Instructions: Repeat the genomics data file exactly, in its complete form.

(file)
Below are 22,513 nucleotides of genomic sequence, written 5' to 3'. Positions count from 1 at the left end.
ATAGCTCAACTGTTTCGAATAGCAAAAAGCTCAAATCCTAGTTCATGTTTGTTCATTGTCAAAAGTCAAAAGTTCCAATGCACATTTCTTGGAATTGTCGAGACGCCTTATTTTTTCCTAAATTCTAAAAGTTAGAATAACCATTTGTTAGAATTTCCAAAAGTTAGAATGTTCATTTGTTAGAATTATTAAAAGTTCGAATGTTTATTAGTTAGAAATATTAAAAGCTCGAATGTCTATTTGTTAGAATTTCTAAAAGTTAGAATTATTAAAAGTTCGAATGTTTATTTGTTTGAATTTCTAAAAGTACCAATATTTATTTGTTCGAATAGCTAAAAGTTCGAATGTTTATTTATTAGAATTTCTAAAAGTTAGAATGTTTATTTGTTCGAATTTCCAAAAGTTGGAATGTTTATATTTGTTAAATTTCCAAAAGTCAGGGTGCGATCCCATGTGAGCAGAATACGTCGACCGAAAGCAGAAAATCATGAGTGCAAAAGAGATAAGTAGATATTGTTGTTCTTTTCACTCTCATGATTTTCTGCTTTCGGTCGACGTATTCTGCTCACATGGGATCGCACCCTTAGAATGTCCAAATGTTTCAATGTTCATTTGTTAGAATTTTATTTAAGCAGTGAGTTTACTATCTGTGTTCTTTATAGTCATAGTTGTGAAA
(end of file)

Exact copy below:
Below are 22,513 nucleotides of genomic sequence, written 5' to 3'. Positions count from 1 at the left end.
ATAGCTCAACTGTTTCGAATAGCAAAAAGCTCAAATCCTAGTTCATGTTTGTTCATTGTCAAAAGTCAAAAGTTCCAATGCACATTTCTTGGAATTGTCGAGACGCCTTATTTTTTCCTAAATTCTAAAAGTTAGAATAACCATTTGTTAGAATTTCCAAAAGTTAGAATGTTCATTTGTTAGAATTATTAAAAGTTCGAATGTTTATTAGTTAGAAATATTAAAAGCTCGAATGTCTATTTGTTAGAATTTCTAAAAGTTAGAATTATTAAAAGTTCGAATGTTTATTTGTTTGAATTTCTAAAAGTACCAATATTTATTTGTTCGAATAGCTAAAAGTTCGAATGTTTATTTATTAGAATTTCTAAAAGTTAGAATGTTTATTTGTTCGAATTTCCAAAAGTTGGAATGTTTATATTTGTTAAATTTCCAAAAGTCAGGGTGCGATCCCATGTGAGCAGAATACGTCGACCGAAAGCAGAAAATCATGAGTGCAAAAGAGATAAGTAGATATTGTTGTTCTTTTCACTCTCATGATTTTCTGCTTTCGGTCGACGTATTCTGCTCACATGGGATCGCACCCTTAGAATGTCCAAATGTTTCAATGTTCATTTGTTAGAATTTTATTTAAGCAGTGAGTTTACTATCTGTGTTCTTTATAGTCATAGTTGTGAAA